Here's one of the images from David Pirmann's page, a beautiful view from Pavonia Avenue looking down the right of way. Going back you can see the Lott Street crossing, the incline, and a trolley at Newark Avenue station. But what's that on the right?

Why, it's a column from the original elevated terminal! It's the strongest trolley wire support column in town.

Here's one more item, from "The North Hudson County Railway" by Edward T Francis and George W Walrath, in The Marker, September 1946. I include here their caption.

No steps.

That raises some questions. The original stations at Hoboken and Palisades Avenue would have had floor-height platforms, consistent with the use of structures and cars like those of the New York elevated lines. The car shown above is a hybrid trolley and elevated car. It's small and lightweight like a trolley, but the end platforms have gates. A note in the journal Electricity for December 21, 1892, says "the new cars have the double trolley and are smaller than the cable cars". Francis and George write that these were among the first two-pole trolley cars.

The 1896 atlas shows all of the small way stations. While the Pavonia Avenue terminal is of the same size as the old Hoboken and Palisades Avenue stations, the others are much smaller. They are shown in 1896 as short and wooden. Available photographs, mostly from the 1930s and 1940s, show the same, and the platforms are not much above rail level. Were the platforms really higher once?

The original Hoboken station had only one track while in cable service. As described in an 1886 issue of Scientific American, it was a typical cable terminal operation. The incoming car dropped rope 700 feet before the station (a fairly long distance), and ran by momentum, assisted by a slight downgrade, into the one station track. The cable itself continued without a track and around a sheave at the end and started running outbound under the one track, where the outbound car could grip it to leave. There were platforms on both sides of the track, for exit and entrance, and the article reports that the car or train could unload and load within one minute for fast turnaround.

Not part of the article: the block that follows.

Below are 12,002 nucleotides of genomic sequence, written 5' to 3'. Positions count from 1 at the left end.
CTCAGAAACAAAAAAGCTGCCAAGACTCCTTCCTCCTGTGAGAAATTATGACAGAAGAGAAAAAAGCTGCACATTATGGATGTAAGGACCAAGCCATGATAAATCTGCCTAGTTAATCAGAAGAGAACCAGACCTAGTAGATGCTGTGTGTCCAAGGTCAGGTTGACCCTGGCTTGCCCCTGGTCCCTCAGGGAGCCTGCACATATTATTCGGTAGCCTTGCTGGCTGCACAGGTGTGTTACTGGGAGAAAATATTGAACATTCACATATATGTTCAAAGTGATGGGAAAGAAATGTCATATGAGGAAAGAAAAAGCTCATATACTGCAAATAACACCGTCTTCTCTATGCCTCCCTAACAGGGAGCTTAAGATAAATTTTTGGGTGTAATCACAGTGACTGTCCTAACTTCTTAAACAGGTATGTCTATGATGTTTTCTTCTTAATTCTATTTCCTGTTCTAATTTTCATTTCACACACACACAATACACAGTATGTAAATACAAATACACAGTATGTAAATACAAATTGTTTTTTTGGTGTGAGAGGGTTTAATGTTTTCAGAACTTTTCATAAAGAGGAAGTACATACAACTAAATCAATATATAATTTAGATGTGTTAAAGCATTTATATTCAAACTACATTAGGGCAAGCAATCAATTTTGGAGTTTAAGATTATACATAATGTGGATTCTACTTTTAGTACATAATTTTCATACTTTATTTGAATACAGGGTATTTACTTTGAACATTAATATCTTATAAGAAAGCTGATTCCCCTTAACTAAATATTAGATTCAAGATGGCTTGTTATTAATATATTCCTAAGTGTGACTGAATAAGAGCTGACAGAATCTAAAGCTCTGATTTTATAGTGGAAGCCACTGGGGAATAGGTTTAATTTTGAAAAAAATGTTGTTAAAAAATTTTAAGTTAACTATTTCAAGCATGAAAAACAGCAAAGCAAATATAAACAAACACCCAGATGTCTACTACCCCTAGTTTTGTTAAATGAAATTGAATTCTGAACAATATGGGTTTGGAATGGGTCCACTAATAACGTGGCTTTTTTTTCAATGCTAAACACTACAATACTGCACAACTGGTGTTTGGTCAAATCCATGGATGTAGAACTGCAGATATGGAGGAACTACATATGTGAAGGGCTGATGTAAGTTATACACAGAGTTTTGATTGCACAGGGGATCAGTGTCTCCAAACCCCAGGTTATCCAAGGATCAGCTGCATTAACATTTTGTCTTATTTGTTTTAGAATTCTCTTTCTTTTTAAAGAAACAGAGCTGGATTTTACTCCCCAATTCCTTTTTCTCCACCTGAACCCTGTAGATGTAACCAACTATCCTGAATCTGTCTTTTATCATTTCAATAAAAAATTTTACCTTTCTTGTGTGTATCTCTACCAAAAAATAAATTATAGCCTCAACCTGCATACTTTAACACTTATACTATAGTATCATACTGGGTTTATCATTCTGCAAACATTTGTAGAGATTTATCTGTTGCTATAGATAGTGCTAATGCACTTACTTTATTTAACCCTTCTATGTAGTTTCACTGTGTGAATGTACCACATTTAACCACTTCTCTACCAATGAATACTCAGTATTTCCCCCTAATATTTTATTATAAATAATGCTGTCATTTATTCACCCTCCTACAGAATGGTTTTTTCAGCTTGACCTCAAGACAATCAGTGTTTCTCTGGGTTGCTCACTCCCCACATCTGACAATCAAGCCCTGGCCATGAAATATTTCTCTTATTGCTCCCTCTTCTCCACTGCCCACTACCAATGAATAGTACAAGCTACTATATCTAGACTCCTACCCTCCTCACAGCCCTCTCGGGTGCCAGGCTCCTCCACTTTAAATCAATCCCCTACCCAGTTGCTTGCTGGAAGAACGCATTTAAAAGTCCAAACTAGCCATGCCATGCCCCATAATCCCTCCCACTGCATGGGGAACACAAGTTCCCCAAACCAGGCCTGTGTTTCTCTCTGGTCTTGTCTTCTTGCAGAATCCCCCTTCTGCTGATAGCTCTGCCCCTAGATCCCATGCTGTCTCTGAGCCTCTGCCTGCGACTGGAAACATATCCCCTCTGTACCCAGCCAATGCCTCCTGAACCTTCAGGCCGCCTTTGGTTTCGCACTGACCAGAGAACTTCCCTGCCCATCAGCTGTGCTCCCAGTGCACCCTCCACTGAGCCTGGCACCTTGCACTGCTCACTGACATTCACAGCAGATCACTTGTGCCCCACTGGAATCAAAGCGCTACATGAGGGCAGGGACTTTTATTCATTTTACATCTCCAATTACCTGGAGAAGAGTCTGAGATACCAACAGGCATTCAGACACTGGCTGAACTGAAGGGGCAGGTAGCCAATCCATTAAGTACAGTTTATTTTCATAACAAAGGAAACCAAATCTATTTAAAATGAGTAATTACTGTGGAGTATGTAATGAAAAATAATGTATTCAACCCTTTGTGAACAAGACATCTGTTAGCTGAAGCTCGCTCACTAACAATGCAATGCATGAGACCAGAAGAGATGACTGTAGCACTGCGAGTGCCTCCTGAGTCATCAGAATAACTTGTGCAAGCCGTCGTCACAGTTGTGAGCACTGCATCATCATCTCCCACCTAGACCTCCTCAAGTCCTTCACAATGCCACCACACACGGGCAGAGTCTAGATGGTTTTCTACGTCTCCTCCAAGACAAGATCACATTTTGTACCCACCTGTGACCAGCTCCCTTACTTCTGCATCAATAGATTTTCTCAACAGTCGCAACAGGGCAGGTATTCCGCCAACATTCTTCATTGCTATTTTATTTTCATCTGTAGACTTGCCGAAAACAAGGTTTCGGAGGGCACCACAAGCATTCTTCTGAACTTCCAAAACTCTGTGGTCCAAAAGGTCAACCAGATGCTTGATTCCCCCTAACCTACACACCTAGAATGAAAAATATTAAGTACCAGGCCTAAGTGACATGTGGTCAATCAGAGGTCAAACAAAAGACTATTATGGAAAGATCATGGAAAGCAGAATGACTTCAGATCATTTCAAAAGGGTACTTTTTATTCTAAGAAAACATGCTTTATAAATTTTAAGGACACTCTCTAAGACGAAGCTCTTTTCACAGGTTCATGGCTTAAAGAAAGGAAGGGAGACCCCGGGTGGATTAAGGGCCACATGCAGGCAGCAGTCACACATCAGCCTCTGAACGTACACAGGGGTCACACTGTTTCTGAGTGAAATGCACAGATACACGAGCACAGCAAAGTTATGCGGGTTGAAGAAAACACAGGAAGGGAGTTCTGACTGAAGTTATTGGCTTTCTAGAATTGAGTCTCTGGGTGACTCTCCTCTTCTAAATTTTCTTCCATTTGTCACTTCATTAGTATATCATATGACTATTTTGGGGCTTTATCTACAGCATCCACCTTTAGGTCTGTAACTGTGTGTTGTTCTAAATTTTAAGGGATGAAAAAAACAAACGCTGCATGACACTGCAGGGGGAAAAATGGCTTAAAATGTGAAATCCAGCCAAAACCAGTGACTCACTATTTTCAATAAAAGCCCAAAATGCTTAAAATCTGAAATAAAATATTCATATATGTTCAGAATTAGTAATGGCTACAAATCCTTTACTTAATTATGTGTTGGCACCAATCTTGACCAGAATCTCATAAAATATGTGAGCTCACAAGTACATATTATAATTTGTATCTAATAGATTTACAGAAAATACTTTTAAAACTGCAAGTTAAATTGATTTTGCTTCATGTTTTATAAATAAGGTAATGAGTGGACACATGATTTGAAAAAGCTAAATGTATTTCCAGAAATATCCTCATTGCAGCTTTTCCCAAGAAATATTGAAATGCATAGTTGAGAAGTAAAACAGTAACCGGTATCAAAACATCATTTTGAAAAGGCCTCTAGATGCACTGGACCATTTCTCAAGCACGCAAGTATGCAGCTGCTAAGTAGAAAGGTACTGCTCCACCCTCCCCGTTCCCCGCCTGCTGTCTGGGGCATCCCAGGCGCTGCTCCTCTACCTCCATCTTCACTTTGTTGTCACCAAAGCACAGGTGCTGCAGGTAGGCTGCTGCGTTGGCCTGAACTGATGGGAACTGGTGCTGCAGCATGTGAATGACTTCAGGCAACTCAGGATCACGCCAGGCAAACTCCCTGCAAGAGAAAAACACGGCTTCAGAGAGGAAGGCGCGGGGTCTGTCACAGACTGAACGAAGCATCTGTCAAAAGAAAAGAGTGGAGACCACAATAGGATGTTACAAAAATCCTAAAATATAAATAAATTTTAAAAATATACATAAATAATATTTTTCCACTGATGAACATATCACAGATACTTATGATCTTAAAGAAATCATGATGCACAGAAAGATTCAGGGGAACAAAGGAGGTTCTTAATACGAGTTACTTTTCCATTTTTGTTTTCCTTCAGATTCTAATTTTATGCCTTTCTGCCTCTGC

The original Palisade Avenue station must have been similar in design.

A Sanborn atlas plate of 1891 for Hoboken shows an iron terminal with two tracks drawn in it, but the mechanics of cable operation force me to think it was still really only one track. Notice that the end of the iron structure connects directly into the ferry building. The great majority of riders would have been headed for the ferry. This terminal had high floor-level platforms.

My conclusion then is that the first stage electric operation in 1892 was an isolated trolley line running only on the elevated railway, with floor height platforms. This continued until at least 1896 when the available Sanborn atlas was surveyed.

You won't find this information anywhere else on the web, except in a sentence on David Pirmann's page, because I pointed out to him the Pavonia Avenue terminal map.

But how long did this last? When did through operation to street lines begin? And what about the platform height?

Some years ago, I looked at some Sanborn atlases in the Jersey City Public Library, and took photocopies of a set dated 1908 and 1909. They show the ramps. So it's before 1908.

Here's Hoboken, apparently not long after the railroad terminal burned down on August 7, 1905, showing the site of the elevated terminal. The ruins in the background are the site of the railroad terminal.

The trolley in the foreground is running on the Union Hill Line, and the one behind it is a Summit car. Both of those routes used the elevated line. So by late 1905, street lines ran on the el, and also, by this date, the small Hoboken terminal had been removed, and replaced by a street-level loop. I would guess both things happened around the same time, because more terminal space was needed.

I have narrowed the start of street lines on the el to a date between 1896 and 1905.

Three of the routes that ran on the elevated were North Hudson County Railway lines, namely the previously mentioned Union Hill and Summit lines, and the Oakland line. All of these left the structure at Palisade Avenue. 

The fourth and last line however was the Jackson Line, the only one that ran to the end of the structure at Pavonia Avenue. Jackson, known as Court House until 1909, was not a North Hudson County property. Its corporate ownership remained separate until 1903, when its owners and NHC both were acquired by Public Service Railway. Was there through service before that?

Well, that's as far as I could get in one day. One of these days maybe I'll find something that narrows down that 1896-1905 gap. They had "Red Book" street guides to Jersey City and Hudson County later on, listing streetcar routes. I don't have one handy from before 1905. I never knew I needed one.


1 comment:

  1. Don't know if you've ever read Edward Hamm Jr's great book The Public Service Trolley Lines in New Jersey, but it states that cable service on the elevated line stopped in 1892 and electric trolleys took over permanently.